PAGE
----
Innovation in China ­– Part 2/2

February 13, 2012

Two examples of Chinese innovation in its private sector were reported by the UN Chronicle.

The title of the UN report was “Industrial And Rural Energy In China: Innovative Private-Sector Initiatives Lead The Way”

The report said,Entrepreneurs in the energy-related sectors, especially in thermal energy, are pushing for groundbreaking and profitable innovations that promise to help control the country’s ravenous industrial energy consumption while maintaining, or even increasing, high levels of output.”

“Encouraging Innovation in China” – Thoughtful China

The UN Chronicle said, “Beijing Shenwu Thermal Energy Technology Company, founded in 1999 by Wu Dao Hong, is a prominent example of the success entrepreneurs are finding in implementing business models that combine environmental and economic goals. It manufactures equipment that reduces industrial fossil fuel consumption and carbon emissions.”

The second example mentioned in the UN report was Hao Zheng Yi. “More than 25 years ago he had the foresight to recognize the formation of a large untapped market for clean-energy services in rural China…

“Mr. Hao’s pioneering design for a sustainable heating and cooking stove, based on cleaner and more effective technology, shows how vital private-sector solutions are in supplementing government efforts to address environmental and social challenges…”

In addition, China is planning to generate electricity using nuclear power.

“A 2009 assessment by the IAEA under its Innovative Nuclear Power Reactors & Fuel Cycle (INPRO) program concluded that there could be 96 small modular reactors (SMRs) in operation around the world by 2030 in its ‘high’ case, and 43 units in the ‘low’ case, none of them in the USA.”

Global Competitiveness Report 2010-2011

However, “The most advanced modular project is in China, where Chinergy is starting to build the 210 MWe HTR-PM, which consists of twin 250 MWt reactors.” Source: World Nuclear Association

China’s critics may cry that nuclear power is not safe. In fact, safe nuclear does exist and China is leading the way with thorium with the liquid fluoride thorium reactor (LFTR).

The UK’s Telegraph reported, “A few weeks before the tsunami struck Fukushima’s uranium reactors and shattered public faith in nuclear power, China revealed that it was launching a rival technology to build a safer, cleaner, and ultimately cheaper network of reactors based on thorium.”

Victor Stenger (Physicist, PhD) writing for The Huffington Post says, “The U.S. may end up buying LFTRs from China. Perhaps WalMart will sell them cheap.”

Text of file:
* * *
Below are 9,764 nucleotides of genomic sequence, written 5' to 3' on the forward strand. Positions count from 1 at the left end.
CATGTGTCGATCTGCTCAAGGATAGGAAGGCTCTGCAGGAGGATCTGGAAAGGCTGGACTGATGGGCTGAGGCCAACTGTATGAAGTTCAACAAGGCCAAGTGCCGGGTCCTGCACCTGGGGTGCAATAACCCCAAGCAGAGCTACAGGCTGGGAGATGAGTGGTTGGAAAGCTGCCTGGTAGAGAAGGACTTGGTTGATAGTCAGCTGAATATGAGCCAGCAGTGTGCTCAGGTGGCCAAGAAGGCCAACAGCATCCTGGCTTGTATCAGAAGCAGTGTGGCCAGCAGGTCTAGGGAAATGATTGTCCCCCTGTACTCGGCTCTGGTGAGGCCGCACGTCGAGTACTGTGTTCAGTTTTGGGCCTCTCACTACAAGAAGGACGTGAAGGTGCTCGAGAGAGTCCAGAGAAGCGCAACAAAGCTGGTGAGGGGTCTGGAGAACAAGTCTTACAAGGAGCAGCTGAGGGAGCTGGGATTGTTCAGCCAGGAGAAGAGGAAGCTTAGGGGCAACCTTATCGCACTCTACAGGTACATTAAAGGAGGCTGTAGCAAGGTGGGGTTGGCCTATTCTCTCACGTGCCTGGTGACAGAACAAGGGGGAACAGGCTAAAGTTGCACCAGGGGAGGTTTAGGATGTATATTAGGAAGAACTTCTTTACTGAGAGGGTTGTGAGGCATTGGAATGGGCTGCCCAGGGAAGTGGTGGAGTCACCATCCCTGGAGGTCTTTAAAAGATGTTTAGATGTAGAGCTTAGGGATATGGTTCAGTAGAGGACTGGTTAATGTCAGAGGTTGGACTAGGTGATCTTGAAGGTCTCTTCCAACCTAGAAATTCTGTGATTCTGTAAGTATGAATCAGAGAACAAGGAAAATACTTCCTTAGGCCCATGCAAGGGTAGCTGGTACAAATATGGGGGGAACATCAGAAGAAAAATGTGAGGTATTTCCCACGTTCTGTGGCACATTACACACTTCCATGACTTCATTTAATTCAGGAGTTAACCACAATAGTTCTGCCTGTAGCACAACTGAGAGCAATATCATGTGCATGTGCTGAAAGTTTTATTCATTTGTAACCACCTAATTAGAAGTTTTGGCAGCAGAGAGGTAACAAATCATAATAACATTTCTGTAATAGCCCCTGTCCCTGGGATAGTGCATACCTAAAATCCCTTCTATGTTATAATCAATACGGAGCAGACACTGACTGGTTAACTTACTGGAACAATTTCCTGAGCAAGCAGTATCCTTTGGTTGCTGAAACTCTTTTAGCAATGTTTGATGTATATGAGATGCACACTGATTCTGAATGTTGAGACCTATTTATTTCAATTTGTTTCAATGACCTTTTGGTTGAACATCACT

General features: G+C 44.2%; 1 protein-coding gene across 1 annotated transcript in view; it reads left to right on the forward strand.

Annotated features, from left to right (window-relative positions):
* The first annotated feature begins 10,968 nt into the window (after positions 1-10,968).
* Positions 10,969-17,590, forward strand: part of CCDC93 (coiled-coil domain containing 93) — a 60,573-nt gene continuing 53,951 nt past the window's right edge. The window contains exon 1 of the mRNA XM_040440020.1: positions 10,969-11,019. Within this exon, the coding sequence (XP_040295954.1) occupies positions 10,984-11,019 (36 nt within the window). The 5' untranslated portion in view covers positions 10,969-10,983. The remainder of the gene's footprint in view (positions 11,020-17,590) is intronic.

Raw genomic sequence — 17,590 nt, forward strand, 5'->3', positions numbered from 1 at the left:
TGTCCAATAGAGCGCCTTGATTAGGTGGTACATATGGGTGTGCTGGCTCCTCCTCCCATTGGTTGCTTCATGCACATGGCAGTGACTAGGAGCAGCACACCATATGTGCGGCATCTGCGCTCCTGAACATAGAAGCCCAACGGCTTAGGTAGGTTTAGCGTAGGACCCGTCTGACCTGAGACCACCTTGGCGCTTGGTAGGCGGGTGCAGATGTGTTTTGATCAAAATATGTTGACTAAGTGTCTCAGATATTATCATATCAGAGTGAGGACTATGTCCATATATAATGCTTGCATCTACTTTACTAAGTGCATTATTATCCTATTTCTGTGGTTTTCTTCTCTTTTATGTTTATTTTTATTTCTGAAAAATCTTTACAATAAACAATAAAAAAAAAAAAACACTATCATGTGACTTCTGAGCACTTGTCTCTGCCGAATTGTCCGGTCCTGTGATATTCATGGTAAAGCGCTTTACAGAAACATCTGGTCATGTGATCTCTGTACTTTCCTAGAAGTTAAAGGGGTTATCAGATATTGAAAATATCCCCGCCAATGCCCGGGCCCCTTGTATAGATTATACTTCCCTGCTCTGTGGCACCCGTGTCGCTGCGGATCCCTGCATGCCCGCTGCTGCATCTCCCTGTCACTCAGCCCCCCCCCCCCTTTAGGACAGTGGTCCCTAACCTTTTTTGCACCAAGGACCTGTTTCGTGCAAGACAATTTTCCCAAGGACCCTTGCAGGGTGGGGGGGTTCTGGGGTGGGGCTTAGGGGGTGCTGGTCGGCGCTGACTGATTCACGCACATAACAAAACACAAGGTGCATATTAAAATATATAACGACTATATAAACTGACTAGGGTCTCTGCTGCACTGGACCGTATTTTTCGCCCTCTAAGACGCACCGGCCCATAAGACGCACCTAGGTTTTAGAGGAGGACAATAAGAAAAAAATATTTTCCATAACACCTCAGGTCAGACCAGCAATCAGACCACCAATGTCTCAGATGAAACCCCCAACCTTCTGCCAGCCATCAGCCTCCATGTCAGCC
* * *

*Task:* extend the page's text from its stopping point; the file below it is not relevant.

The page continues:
Return to Innovation in China – Part 1


Lloyd Lofthouse is the award-winning author of The Concubine Saga. When you love a Chinese woman, you marry her family and culture too. This is the love story Sir Robert Hart did not want the world to discover.

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Global Ignorance of Innovation

October 31, 2010

Many who live in Western democracies love patting themselves on the back and feeling superior to the rest of the world.

In The Economist for October 16, I found Innovation in China — Patents, yes; ideas, maybe, which demonstrates how ignorant some are about China. 

Since The Economist’s home office is in London, the magazine represents more than the American media—it represents the Western media and this piece was written in Hong Kong.

This isn’t the first time I’ve read about China’s reputation for trampling intellectual-property rights and that an authoritarian government couldn’t possibly compete with a democracy when it comes to innovation.

However, the conclusion points out that China is becoming more innovative and is starting to be serious about protecting intellectual property rights through China’s changing legal system.

What The Economist piece misses is that democracies do not hold a patent on innovation. For more than two millennia, innovations were rampant in an authoritarian China ruled by emperors without much of a legal system. The usual form of punishment was decapitation.

In fact, the list of innovations from ancient China is long and historians are starting to revise the textbooks to show that most of what we have today came from an authoritarian China.

To learn more about the innovations that originated in Imperial China then found a way to the West centuries later, I suggest reading Paper, Printing, Gunpowder, Crossbow and other Inventions, Machines of China, and China Points the Way.

I’m sure there are those who will deny the West “borrowed” these innovations from China and claim that the West reinvented them, but the evidence shows that these ideas traveled West along both the north and south Silk Roads as early as the Roman Empire more than two millennia ago. It just took time for the West to learn how to copy what the Chinese invented then claim it was the West that came up with the ideas.

Too bad that the patent laws, lawyers and courts of today didn’t exist then. Imagine the settlements over these ancient Chinese innovations, which revolutionized the world we live in today.


Lloyd Lofthouse is the award-winning author of the concubine saga, My Splendid Concubine & Our Hart. When you love a Chinese woman, you marry her family and culture too. 

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